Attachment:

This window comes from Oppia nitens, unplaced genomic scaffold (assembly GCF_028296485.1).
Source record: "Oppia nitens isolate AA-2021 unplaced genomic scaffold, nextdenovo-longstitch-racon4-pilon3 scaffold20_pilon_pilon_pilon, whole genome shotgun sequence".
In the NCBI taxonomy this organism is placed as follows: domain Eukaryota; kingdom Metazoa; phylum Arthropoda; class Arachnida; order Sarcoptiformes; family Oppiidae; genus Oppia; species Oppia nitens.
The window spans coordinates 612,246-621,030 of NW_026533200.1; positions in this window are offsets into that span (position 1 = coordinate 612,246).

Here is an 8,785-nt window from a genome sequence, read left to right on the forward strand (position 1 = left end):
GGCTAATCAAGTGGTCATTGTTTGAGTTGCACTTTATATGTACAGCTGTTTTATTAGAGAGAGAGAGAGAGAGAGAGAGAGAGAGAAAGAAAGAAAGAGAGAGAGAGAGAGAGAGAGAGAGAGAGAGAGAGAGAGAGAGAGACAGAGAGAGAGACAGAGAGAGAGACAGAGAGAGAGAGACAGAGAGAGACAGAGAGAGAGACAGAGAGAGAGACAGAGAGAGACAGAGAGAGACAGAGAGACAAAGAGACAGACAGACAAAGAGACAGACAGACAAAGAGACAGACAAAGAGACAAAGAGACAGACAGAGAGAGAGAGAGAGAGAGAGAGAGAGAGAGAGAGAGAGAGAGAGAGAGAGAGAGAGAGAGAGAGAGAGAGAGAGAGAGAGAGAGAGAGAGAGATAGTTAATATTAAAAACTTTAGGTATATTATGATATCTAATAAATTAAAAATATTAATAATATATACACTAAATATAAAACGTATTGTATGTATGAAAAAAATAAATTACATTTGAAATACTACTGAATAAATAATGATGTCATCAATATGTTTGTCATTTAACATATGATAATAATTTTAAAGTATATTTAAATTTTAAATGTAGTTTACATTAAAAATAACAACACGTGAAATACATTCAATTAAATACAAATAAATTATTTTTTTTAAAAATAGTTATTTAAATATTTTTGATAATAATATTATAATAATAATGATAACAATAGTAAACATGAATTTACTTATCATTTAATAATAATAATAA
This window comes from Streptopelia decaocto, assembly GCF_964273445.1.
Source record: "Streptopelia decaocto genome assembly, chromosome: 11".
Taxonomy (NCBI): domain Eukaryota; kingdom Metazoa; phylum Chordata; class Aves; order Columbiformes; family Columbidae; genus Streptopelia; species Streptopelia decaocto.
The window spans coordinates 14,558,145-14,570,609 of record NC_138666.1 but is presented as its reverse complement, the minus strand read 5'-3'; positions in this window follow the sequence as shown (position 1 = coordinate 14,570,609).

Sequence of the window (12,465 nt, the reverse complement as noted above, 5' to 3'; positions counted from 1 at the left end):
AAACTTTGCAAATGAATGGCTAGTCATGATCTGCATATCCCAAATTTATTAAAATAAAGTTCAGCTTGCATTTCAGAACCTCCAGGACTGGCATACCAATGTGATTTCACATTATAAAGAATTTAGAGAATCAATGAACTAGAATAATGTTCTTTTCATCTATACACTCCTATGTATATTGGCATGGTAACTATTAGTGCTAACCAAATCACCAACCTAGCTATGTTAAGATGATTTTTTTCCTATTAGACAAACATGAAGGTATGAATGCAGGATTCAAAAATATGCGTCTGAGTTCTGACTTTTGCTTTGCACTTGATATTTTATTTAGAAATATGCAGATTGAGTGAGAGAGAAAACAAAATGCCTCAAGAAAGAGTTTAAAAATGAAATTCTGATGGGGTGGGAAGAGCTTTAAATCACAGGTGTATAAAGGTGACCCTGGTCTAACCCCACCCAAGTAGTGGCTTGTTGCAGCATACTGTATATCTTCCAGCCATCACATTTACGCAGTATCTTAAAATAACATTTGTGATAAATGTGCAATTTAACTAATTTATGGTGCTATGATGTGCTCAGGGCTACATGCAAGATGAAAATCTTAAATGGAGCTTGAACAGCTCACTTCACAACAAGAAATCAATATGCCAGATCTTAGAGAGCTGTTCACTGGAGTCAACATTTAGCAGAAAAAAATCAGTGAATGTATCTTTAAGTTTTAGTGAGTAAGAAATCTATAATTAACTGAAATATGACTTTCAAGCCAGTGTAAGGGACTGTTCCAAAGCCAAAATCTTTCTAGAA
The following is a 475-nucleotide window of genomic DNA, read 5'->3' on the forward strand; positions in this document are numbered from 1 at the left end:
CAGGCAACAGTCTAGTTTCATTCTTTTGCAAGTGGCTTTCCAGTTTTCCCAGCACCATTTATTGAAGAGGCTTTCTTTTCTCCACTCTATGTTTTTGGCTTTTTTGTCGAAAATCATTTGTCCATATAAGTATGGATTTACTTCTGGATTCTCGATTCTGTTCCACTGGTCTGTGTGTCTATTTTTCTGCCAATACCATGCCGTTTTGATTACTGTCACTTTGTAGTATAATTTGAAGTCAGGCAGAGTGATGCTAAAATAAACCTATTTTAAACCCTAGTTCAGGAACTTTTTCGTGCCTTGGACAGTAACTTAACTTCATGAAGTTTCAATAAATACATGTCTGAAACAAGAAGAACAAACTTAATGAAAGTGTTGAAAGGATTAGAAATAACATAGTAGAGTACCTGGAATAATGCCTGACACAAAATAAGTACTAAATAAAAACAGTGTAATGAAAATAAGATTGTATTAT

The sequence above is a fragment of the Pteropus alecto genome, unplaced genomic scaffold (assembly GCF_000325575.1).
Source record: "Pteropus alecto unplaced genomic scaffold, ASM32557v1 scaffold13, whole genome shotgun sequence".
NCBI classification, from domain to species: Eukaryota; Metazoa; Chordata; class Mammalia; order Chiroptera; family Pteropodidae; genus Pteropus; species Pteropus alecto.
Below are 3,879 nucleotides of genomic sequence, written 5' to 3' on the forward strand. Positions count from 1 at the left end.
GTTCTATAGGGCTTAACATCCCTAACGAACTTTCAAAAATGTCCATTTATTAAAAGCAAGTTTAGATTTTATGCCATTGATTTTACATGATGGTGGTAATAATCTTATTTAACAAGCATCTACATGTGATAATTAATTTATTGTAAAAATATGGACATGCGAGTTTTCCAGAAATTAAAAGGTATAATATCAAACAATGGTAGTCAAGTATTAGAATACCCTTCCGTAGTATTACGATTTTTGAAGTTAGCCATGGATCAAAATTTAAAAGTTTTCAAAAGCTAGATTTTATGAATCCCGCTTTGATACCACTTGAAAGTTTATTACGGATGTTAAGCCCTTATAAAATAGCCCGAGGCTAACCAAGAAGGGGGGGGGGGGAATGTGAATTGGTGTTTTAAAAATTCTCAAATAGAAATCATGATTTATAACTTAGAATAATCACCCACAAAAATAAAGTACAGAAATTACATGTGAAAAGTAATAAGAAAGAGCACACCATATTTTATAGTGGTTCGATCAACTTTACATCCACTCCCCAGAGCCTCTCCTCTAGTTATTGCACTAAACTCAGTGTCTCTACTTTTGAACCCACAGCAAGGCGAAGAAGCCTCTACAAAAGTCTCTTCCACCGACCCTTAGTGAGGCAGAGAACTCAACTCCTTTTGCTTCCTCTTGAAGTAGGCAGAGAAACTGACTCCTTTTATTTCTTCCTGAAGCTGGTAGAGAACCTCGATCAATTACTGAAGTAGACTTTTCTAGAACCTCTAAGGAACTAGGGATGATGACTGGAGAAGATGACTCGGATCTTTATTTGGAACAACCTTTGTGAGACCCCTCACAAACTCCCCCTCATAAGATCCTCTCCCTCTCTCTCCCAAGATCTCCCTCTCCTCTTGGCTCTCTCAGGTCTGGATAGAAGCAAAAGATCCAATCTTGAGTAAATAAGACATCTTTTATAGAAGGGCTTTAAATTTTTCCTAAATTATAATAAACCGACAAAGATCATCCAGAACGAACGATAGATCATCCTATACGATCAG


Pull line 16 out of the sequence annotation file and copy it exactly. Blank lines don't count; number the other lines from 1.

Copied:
Source record: "Pteropus alecto unplaced genomic scaffold, ASM32557v1 scaffold13, whole genome shotgun sequence".